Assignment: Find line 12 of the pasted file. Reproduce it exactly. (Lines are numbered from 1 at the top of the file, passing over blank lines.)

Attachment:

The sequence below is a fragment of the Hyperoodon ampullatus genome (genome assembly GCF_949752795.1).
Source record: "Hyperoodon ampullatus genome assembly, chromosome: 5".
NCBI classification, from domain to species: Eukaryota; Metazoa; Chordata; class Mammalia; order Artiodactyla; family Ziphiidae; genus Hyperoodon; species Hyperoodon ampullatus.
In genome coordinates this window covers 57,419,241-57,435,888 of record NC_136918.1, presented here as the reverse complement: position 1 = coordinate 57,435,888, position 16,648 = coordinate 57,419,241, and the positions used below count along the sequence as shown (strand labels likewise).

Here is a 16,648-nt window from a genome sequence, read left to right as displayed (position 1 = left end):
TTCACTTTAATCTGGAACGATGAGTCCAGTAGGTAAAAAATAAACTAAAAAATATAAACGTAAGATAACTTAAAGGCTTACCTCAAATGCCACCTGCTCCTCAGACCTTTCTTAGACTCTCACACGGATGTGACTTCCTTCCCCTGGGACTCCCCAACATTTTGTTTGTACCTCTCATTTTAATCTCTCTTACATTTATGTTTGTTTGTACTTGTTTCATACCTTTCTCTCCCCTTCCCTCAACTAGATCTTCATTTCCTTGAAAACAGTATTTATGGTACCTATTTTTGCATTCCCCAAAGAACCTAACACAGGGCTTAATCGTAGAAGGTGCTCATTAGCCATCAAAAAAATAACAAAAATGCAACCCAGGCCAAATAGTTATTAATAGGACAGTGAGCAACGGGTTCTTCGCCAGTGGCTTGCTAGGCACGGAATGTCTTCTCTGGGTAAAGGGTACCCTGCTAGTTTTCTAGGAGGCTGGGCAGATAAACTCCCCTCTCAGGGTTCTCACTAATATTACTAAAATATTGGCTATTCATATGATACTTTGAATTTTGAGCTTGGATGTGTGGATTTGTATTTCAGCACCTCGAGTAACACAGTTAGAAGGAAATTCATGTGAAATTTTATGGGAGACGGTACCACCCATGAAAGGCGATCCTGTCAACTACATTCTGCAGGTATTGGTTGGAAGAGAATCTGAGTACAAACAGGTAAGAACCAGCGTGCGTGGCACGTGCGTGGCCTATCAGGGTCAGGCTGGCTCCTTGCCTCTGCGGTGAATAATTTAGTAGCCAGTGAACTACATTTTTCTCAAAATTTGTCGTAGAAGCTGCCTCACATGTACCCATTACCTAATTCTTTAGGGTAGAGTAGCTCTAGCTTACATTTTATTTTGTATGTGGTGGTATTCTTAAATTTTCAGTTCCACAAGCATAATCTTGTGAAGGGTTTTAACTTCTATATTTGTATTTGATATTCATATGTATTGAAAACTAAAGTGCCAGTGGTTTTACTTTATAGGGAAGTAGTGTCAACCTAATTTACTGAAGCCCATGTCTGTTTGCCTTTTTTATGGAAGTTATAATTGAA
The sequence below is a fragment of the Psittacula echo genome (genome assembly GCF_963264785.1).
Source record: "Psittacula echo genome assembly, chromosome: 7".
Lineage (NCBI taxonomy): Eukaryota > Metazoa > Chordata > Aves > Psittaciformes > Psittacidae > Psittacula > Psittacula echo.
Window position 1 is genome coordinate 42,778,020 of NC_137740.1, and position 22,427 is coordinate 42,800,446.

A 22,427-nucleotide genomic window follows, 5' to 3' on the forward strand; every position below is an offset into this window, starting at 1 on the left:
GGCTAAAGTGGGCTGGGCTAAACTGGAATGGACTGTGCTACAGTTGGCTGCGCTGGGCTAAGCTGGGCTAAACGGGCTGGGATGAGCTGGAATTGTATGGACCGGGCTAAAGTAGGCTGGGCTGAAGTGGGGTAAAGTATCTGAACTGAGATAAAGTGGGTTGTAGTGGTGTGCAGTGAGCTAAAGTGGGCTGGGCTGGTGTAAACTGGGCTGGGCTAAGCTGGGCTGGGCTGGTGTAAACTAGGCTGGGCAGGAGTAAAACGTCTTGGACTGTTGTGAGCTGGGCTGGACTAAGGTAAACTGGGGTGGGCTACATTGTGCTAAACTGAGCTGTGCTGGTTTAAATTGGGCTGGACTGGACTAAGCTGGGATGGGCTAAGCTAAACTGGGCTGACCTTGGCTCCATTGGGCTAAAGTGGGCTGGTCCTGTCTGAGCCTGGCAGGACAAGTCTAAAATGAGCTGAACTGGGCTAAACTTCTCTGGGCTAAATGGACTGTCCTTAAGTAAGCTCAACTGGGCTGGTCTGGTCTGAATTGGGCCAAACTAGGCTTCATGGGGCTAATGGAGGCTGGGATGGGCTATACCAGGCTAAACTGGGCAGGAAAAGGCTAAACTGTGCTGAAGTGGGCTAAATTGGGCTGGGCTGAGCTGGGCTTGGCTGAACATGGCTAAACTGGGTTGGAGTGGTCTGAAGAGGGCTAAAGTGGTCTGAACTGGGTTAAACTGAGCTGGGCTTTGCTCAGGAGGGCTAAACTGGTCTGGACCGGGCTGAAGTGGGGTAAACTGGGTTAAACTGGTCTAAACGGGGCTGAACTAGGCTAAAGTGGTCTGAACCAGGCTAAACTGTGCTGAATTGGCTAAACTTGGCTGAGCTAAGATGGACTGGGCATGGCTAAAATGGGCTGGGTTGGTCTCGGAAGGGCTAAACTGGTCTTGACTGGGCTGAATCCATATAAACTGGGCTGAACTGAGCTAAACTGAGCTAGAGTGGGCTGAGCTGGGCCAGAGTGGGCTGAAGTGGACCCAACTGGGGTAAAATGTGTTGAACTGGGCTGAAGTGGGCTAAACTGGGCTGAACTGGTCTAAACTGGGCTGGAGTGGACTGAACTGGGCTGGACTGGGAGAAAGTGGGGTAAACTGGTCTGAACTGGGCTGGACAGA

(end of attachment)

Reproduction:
GGCTAAAGTGGGCTGGGCTAAACTGGAATGGACTGTGCTACAGTTGGCTGCGCTGGGCTAAGCTGGGCTAAACGGGCTGGGATGAGCTGGAATTGTATGGACCGGGCTAAAGTAGGCTGGGCTGAAGTGGGGTAAAGTATCTGAACTGAGATAAAGTGGGTTGTAGTGGTGTGCAGTGAGCTAAAGTGGGCTGGGCTGGTGTAAACTGGGCTGGGCTAAGCTGGGCTGGGCTGGTGTAAACTAGGCTGGGCAGGAGTAAAACGTCTTGGACTGTTGTGAGCTGGGCTGGACTAAGGTAAACTGGGGTGGGCTACATTGTGCTAAACTGAGCTGTGCTGGTTTAAATTGGGCTGGACTGGACTAAGCTGGGATGGGCTAAGCTAAACTGGGCTGACCTTGGCTCCATTGGGCTAAAGTGGGCTGGTCCTGTCTGAGCCTGGCAGGACAAGTCTAAAATGAGCTGAACTGGGCTAAACTTCTCTGGGCTAAATGGACTGTCCTTAAGTAAGCTCAACTGGGCTGGTCTGGTCTGAATTGGGCCAAACTAGGCTTCATGGGGCTAATGGAGGCTGGGATGGGCTATACCAGGCTAAACTGGGCAGGAAAAGGCTAAACTGTGCTGAAGTGGGCTAAATTGGGCTGGGCTGAGCTGGGCTTGGCTGAACATGGCTAAACTGGGTTGGAGTGGTCTGAAGAGGGCTAAAGTGGTCTGAACTGGGTTAAACTGAGCTGGGCTTTGCTCAGGAGGGCTAAACTGGTCTGGACCGGGCTGAAGTGGGGTAAACTGGGTTAAACTGGTCTAAACGGGGCTGAACTAGGCTAAAGTGGTCTGAACCAGGCTAAACTGTGCTGAATTGGCTAAACTTGGCTGAGCTAAGATGGACTGGGCATGGCTAAAATGGGCTGGGTTGGTCTCGGAAGGGCTAAACTGGTCTTGACTGGGCTGAATCCATATAAACTGGGCTGAACTGAGCTAAACTGAGCTAGAGTGGGCTGAGCTGGGCCAGAGTGGGCTGAAGTGGACCCAACTGGGGTAAAATGTGTTGAACTGGGCTGAAGTGGGCTAAACTGGGCTGAACTGGTCTAAACTGGGCTGGAGTGGACTGAACTGGGCTGGACTGGGAGAAAGTGGGGTAAACTGGTCTGAACTGGGCTGGACAGA